This is one issue that simply won't go away because the government wishes it so. The contradictions by leading personalities claiming to speak for the President or his family are quite astounding. In the public view they are being economical with the truth. Of course, some of them may have a genuine difficulty in that they are ignorant of the real facts surrounding the transaction.

Our advice to the President would be that he should join calls on Parliament in its efforts to set up a multi-partisan team to investigate the circumstances surrounding the acquisition of the hotel and his role, if any, in the transaction. The gravity of the situation should not be lost on the President or on Parliament. Unfortunately, the public perception is that institutions such as the SFO and CHRAJ have compromised their independence and cannot be relied upon to be impartial in the matter. Indeed, we have already pointed out the constitutional impropriety of the CHRAJ, as presently constituted, taking up this investigation.

As for the SFO, right from the beginning when the allegations broke, an official of that office announced that the SFO had no interest in investigating the matter.


In a separate document which we are making available to you and which we will make available to our colleagues in parliament, we have provided a summary of the various statements made by the key persons and also pointed out the critical contradictions in those statements.

We are aware that majority of Ghanaians including NPP supporters feel very concerned about the impact of the on-going controversy on the Presidency. We are happy to note that several of our friends in the majority have already indicated their preparedness to support a multi-partisan enquiry. We all share one primary concern, to redeem the image of the Presidency. Of course the usual group of NPP propagandists think otherwise. They choose to applaud the president's new clothes when they see he is conspicuously naked. Their usual spin doctoring in the matter of the hotel saga would make an interesting script for the Aki and Popo show.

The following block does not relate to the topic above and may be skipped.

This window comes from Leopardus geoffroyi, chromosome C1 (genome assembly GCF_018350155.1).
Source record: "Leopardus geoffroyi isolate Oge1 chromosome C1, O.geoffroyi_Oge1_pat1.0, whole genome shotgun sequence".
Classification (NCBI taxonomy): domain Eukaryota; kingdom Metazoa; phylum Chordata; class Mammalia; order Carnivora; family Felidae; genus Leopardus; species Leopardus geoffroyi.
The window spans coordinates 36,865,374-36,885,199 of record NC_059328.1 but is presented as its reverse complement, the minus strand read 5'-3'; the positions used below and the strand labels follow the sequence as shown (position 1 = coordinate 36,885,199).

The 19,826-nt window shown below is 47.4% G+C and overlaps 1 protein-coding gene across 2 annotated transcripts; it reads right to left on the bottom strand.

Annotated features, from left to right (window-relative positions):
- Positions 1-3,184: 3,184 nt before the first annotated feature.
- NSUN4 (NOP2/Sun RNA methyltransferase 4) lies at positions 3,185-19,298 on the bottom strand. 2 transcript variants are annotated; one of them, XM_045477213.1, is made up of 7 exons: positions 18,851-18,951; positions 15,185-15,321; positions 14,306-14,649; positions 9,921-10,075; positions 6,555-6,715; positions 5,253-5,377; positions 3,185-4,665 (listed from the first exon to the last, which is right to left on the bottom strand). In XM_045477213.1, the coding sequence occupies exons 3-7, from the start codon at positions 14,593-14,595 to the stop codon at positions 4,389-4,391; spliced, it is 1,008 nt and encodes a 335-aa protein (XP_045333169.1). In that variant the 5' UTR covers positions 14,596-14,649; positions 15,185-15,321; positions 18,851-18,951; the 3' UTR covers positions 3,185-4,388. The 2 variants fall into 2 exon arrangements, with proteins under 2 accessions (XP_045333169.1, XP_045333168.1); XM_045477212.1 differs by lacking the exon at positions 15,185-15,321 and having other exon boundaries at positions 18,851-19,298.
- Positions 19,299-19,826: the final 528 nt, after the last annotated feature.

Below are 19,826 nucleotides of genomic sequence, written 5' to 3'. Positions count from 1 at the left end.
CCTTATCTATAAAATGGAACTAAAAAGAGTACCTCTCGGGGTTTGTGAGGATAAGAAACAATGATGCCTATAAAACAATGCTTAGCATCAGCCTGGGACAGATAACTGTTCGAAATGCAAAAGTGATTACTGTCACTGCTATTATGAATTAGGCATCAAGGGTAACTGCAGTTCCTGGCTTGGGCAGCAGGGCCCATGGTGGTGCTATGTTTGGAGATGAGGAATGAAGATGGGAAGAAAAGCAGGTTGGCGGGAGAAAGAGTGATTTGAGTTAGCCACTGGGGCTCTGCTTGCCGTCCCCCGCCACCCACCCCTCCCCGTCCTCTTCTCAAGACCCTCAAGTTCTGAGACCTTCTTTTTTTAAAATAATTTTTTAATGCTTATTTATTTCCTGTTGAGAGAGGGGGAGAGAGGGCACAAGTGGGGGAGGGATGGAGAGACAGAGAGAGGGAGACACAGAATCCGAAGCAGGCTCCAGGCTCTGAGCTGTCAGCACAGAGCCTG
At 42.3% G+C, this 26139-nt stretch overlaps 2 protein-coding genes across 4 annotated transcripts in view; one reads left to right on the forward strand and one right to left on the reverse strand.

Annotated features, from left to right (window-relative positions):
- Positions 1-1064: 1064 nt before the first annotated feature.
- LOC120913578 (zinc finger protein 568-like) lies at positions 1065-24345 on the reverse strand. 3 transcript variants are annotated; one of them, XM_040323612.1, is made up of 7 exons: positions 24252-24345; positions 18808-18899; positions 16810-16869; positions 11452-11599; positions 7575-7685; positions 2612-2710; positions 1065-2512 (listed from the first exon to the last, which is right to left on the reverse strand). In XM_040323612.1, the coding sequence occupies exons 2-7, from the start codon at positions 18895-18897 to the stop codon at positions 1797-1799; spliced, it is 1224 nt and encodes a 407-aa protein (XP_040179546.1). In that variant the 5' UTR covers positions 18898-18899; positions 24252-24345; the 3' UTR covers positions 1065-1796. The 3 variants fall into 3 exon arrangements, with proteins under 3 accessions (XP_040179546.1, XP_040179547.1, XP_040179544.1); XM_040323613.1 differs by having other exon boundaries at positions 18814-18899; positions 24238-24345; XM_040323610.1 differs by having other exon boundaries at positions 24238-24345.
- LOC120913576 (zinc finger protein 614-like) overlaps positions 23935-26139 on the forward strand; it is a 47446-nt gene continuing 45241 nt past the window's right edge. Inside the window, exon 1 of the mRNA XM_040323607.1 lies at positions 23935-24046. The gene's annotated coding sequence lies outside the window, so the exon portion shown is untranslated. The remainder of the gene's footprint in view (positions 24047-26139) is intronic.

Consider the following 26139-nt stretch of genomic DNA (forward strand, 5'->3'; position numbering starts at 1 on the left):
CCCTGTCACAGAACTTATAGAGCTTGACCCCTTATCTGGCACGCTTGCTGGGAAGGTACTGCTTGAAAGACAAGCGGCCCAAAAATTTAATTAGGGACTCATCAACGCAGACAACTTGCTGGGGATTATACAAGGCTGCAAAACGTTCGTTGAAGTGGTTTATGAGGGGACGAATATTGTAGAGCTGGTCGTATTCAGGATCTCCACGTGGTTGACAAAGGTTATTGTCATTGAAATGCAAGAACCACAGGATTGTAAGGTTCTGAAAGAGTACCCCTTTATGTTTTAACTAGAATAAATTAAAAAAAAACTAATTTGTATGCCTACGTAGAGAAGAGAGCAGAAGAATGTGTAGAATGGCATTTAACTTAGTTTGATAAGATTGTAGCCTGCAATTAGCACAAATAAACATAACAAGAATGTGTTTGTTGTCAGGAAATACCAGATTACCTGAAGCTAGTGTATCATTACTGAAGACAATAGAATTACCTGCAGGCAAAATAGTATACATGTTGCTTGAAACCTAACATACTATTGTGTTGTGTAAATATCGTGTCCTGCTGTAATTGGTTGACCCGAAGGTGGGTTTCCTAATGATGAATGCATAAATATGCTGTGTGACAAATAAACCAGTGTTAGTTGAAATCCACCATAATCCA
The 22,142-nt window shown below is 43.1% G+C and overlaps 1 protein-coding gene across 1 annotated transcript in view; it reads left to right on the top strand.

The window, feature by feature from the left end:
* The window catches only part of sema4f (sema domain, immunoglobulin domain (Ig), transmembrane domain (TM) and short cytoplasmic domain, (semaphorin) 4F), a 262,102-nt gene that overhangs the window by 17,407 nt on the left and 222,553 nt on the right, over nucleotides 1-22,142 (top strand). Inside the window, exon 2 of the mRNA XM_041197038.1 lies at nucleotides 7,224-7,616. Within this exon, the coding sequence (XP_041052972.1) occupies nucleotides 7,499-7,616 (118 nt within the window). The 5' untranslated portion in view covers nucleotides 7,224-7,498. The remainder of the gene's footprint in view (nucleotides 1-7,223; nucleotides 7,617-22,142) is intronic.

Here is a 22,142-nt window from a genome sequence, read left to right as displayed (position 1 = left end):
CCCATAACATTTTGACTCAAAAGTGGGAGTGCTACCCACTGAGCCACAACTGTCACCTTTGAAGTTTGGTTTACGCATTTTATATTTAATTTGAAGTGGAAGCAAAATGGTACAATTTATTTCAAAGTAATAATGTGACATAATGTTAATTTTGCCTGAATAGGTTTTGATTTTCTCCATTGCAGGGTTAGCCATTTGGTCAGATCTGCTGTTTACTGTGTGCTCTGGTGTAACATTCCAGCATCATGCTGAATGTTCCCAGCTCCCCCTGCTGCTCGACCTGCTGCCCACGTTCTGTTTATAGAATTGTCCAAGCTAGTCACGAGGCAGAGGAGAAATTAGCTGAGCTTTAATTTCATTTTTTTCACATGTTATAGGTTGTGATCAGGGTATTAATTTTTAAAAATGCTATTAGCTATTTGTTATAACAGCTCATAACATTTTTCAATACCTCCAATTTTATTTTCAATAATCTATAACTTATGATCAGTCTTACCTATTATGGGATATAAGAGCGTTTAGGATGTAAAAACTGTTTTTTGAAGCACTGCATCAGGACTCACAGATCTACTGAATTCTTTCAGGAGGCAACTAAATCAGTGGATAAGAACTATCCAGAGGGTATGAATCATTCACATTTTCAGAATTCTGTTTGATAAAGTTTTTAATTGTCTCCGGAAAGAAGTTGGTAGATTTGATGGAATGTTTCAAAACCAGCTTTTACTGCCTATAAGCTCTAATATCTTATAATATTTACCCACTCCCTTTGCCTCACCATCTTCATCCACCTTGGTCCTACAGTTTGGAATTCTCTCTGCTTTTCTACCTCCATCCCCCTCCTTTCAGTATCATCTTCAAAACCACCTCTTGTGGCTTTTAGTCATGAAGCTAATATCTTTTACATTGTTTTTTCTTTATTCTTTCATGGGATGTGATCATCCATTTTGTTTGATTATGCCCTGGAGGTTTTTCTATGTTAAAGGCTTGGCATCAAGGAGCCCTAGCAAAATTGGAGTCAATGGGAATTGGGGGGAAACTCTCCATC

The public deserves to know how much the President knows about the transaction. What was the role of Ms. Yazji? Indeed what processes led to her official appointment as Economic Adviser to the President? What are the full facts of the involvement of prudential bank as the so-called lead bank in the consortium? Was the board of Prudential Bank properly advised and consulted on the approval of this transaction? What are the facts surrounding the involvement of National Investment Bank (NIB), - a wholly owned state Bank – in the whole transaction? How much was the cost of the building? How much has the NIB contributed to the purchase? And to what extent if any has there been a cover-up? These are some of the questions agitating the minds of the people of Ghana. All those who have spoken, those whose names have come up and others yet to be mentioned must be questioned under oath.

The people of Ghana only wish to know the truth and they wish to know it now. Somewhere out there, in the midst of the claims and counter-claims we can discover the truth hidden in a corner somewhere. Parliament must perform its responsibility of leading the search for that truth which will redeem the Presidency, restore its credibility and regain the trust and confidence of Ghanaians.

We in the minority have no desire to embarrass the President or anyone. Our interest is to bring an end to this long-running tale of a hotel. As Ghanaians, we are unhappy about salacious stories surrounding the transaction. We are certain the conclusions of a multi-partisan enquiry will inure to our benefit as a nation since we would learn important lessons in the way our government is organized.

Finally, we wish to reiterate an earlier point we made that each of the persons we have heard speaking on the matter of the hotel transaction claims to be speaking the truth, but the claims and counter-claims, the contradictory statements etc. cannot all be true. Even if President Kufuor were to speak on the matter directly, he would not be believed. It would amount to being a judge in his own court. Besides, there is strong public perception that the government is engaged in a massive cover-up. To cut matters short therefore, we must agree on an independent enquiry. Following this press conference, the minority group in parliament intends moving a motion for the setting up of a multi-partisan commission of enquiry: that will be our next line of action. We hope in the ensuing debate honourable members would put aside the cloak of partisanship and reason together in the higher national interest.

Alban S.K. Bagbin MINORITY LEADER 12TH JULY 2005